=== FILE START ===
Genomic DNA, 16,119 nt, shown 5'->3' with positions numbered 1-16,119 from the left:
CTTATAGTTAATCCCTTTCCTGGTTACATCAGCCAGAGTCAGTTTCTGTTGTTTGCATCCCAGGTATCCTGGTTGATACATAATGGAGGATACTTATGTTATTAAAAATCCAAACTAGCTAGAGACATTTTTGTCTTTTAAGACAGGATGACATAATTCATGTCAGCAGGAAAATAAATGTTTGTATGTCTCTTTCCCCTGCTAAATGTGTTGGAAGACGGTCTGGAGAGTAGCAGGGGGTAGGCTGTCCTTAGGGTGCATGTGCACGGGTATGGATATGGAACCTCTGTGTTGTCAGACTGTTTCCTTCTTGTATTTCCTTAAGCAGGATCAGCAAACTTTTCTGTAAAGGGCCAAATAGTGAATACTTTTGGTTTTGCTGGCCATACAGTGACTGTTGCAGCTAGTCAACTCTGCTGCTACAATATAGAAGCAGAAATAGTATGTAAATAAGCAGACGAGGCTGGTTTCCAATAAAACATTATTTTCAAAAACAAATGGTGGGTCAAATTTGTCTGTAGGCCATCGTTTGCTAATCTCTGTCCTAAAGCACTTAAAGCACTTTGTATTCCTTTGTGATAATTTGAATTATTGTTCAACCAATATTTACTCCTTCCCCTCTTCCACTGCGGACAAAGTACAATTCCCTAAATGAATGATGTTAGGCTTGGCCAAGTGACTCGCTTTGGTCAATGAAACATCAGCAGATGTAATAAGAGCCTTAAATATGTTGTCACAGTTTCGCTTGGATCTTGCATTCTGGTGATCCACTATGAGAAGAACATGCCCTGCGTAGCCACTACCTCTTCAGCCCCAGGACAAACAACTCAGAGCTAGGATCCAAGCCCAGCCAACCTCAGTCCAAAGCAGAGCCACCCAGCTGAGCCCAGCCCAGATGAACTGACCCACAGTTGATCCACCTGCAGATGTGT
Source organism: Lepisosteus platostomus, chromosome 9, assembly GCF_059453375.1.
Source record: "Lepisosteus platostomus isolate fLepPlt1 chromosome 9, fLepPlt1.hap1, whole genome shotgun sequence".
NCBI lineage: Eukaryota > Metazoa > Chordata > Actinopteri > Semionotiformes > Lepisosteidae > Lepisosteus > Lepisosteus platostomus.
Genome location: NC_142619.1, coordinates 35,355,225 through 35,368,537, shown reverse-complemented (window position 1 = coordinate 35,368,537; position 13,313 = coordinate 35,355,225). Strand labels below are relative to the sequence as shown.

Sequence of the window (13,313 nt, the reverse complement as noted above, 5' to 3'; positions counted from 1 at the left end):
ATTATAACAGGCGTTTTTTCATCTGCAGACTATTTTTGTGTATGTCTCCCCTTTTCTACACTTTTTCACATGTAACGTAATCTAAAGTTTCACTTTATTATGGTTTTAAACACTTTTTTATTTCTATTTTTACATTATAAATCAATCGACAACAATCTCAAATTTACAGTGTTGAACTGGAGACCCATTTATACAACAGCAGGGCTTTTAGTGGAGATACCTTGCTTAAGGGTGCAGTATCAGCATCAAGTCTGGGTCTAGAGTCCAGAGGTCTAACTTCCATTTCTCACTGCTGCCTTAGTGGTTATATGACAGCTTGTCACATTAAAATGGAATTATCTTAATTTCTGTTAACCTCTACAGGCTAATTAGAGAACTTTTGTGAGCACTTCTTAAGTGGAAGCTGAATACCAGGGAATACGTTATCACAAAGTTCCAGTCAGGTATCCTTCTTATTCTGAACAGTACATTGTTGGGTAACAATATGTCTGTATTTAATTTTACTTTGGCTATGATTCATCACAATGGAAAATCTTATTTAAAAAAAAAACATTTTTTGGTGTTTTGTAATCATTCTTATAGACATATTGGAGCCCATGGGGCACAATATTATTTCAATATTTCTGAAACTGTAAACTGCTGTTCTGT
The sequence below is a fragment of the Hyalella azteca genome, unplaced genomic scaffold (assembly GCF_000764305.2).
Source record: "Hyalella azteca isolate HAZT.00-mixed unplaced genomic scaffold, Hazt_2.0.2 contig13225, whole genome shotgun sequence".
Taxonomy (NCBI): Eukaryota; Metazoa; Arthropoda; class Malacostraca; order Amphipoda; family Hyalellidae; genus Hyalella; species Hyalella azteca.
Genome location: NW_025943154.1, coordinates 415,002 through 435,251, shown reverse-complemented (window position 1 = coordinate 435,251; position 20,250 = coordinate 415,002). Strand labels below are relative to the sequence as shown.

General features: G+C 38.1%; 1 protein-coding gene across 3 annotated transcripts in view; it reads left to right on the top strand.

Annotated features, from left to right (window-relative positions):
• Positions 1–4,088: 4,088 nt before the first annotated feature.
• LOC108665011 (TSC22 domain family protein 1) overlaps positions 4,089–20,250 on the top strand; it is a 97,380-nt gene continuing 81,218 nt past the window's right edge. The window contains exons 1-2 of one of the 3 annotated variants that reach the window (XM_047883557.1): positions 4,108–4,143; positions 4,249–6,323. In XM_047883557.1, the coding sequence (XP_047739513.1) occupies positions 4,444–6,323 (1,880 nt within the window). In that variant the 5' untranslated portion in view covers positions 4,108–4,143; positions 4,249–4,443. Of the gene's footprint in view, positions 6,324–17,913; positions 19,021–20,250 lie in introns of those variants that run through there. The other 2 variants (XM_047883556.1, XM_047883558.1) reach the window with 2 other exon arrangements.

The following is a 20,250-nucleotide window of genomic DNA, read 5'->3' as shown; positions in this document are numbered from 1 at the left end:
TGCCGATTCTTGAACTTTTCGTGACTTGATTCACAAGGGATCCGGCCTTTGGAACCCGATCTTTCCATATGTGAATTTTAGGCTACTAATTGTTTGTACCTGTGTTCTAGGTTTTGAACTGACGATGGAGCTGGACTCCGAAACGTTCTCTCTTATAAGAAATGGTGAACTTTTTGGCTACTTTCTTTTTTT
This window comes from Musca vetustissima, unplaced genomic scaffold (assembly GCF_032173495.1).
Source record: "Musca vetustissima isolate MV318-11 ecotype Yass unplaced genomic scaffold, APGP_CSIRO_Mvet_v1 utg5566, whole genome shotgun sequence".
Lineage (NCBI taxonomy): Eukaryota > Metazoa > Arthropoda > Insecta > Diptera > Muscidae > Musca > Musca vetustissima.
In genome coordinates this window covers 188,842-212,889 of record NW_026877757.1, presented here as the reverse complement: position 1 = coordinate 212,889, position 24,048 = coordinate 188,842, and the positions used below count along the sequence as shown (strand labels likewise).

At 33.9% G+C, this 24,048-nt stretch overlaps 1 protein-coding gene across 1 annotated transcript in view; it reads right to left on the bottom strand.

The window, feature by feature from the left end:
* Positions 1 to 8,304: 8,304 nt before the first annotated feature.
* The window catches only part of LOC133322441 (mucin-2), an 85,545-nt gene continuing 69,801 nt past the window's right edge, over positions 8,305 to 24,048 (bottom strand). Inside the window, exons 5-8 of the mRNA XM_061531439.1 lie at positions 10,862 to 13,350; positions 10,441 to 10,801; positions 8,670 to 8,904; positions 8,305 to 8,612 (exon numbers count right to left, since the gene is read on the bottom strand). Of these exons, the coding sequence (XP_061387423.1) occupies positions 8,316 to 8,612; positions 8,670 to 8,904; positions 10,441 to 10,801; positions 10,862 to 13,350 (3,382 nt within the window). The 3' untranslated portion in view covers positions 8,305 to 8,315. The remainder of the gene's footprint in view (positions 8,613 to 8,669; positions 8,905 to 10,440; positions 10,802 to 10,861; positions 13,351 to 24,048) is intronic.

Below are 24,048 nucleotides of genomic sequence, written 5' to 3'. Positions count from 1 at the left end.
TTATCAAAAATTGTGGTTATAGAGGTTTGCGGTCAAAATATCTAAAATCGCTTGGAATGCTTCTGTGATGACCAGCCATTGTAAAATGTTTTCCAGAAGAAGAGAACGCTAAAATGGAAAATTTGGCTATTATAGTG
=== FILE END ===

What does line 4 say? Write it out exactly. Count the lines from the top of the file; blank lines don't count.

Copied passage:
Source record: "Lepisosteus platostomus isolate fLepPlt1 chromosome 9, fLepPlt1.hap1, whole genome shotgun sequence".